K1fb

Deborah says

I am unfamiliar the direction “K1fb” that is knit one fb?? front to back?? Please let me know….thanks

This is a great question. K1fb is one of the increases that makes two stitches out of one. Here’s how it works:

k1fb11. K1, but do not slip knitted stitch off of the lefthand needle.

k1fb2

2. Swing your righthand needle around and go through the back of the same stitch you just knitted, and knit 1.

k1fb3k1fb4

3. Slip stitch off lefthand needle.

k1fb5

The k1fb increase “in the wild”:

k1fb6

The advantages of k1fb are that it is very fast, leaves no hole whatsoever, and can be used decoratively, because of the little purl bump it creates. I will sometimes use k1fb increases on top-down raglans so that little columns of purl bumps appear along the sides of my raglan lines. K1fb also does not disrupt the previous row of knitting, like m1l or m1r, where you reach down and knit into a stitch from the previous row. Because of this, it is ideal for seed stitch or garter stitch.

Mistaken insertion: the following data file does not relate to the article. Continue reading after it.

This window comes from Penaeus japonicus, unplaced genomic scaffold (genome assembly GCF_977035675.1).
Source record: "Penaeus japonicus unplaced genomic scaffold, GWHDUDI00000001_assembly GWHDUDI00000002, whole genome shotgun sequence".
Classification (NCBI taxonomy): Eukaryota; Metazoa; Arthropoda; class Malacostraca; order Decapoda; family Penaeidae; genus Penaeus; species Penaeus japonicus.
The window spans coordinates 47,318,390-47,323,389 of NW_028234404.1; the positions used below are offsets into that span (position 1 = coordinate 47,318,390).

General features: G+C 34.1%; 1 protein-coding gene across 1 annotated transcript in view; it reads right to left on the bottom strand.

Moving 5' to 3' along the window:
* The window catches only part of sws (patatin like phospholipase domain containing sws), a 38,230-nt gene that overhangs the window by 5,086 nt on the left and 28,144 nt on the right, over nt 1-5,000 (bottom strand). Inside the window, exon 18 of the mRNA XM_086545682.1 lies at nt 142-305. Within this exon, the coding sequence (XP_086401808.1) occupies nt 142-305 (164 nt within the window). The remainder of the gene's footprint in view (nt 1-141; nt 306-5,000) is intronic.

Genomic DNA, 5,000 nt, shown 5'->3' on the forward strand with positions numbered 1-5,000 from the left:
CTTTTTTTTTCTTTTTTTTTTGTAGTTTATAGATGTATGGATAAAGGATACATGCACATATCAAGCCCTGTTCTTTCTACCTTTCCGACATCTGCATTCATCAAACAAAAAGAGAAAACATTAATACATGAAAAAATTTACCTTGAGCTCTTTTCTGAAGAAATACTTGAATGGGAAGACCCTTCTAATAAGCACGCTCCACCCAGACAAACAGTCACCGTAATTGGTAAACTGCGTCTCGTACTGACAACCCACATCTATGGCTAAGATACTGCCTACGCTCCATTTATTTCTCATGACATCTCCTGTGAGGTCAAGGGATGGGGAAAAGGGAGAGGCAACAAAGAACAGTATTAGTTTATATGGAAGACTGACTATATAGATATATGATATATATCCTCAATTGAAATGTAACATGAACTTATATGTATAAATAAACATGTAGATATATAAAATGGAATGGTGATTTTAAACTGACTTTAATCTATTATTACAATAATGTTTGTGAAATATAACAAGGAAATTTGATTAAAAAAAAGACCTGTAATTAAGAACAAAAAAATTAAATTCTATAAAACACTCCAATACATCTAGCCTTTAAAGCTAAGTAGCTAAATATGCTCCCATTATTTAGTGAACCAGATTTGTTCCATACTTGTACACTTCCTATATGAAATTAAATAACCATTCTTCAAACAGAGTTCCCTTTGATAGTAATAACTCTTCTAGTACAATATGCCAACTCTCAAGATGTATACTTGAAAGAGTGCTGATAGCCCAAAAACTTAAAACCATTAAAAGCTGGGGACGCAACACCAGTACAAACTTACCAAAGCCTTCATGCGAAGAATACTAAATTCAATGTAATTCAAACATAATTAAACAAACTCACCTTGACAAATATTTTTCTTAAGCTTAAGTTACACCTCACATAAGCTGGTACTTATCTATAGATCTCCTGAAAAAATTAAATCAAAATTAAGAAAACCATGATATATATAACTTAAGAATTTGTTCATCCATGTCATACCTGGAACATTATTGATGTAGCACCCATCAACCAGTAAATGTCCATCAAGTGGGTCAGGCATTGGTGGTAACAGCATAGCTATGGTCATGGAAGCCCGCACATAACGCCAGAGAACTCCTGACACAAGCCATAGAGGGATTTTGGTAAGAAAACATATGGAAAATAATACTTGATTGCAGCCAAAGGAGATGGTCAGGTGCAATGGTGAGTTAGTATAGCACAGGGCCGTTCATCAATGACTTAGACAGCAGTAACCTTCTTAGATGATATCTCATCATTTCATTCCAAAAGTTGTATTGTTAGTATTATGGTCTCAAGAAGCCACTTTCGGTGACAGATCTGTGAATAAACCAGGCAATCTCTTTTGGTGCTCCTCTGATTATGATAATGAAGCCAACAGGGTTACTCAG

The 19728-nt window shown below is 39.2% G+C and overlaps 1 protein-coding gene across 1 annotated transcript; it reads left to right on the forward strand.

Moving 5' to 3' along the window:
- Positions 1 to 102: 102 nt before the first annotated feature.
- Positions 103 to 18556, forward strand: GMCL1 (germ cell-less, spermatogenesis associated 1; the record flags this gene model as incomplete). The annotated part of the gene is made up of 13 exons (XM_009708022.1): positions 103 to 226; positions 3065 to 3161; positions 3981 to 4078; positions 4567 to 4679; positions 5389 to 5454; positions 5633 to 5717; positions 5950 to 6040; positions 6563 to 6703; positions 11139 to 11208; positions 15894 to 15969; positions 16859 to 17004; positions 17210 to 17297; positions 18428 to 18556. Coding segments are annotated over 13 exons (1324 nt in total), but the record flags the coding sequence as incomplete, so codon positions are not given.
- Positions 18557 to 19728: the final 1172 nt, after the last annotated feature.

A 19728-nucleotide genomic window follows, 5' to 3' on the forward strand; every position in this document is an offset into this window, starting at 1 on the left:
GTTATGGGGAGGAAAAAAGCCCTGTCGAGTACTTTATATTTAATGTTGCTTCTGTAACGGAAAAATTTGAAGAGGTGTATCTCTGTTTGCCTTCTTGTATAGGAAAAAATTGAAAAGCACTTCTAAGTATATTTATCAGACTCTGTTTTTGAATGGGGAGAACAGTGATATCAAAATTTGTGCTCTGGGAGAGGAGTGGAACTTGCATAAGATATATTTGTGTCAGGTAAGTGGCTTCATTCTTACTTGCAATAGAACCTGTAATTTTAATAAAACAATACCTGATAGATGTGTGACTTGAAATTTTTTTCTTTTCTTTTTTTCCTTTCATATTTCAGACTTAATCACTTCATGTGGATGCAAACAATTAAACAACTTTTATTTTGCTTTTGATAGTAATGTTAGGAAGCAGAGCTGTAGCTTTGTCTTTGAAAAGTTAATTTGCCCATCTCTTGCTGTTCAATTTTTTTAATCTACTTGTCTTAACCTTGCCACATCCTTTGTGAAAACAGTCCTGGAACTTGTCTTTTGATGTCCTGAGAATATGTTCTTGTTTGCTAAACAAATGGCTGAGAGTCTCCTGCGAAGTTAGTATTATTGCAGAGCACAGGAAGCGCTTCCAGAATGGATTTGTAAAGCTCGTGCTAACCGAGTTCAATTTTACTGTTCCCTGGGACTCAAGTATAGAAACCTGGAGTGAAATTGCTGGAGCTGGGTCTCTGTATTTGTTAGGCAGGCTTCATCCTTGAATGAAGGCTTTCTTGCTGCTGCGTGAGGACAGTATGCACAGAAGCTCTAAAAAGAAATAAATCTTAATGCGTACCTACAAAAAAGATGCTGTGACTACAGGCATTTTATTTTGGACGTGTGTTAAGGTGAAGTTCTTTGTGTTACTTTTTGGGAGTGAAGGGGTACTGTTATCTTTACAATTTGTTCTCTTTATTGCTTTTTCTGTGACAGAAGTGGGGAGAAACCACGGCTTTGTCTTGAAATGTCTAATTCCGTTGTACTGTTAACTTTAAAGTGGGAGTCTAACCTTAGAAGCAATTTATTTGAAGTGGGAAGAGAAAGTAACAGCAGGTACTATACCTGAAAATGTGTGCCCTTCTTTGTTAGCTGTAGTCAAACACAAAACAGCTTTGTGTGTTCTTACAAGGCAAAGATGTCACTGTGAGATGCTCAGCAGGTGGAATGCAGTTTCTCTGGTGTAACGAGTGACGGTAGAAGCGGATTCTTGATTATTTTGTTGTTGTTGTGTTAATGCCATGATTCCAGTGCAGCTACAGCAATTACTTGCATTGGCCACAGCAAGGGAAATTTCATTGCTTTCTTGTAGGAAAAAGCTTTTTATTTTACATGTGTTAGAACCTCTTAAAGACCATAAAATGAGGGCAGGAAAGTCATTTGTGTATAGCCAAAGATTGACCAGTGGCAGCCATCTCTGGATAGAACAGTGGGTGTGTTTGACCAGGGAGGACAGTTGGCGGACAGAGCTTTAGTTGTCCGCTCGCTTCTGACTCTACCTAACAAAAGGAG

The disadvantages of k1fb are that it can be difficult to execute in slippery yarns and that it is not invisible, when you want your increase to not show. I would not use k1fb, for instance, on waist shaping, where the purl bumps would be very evident.

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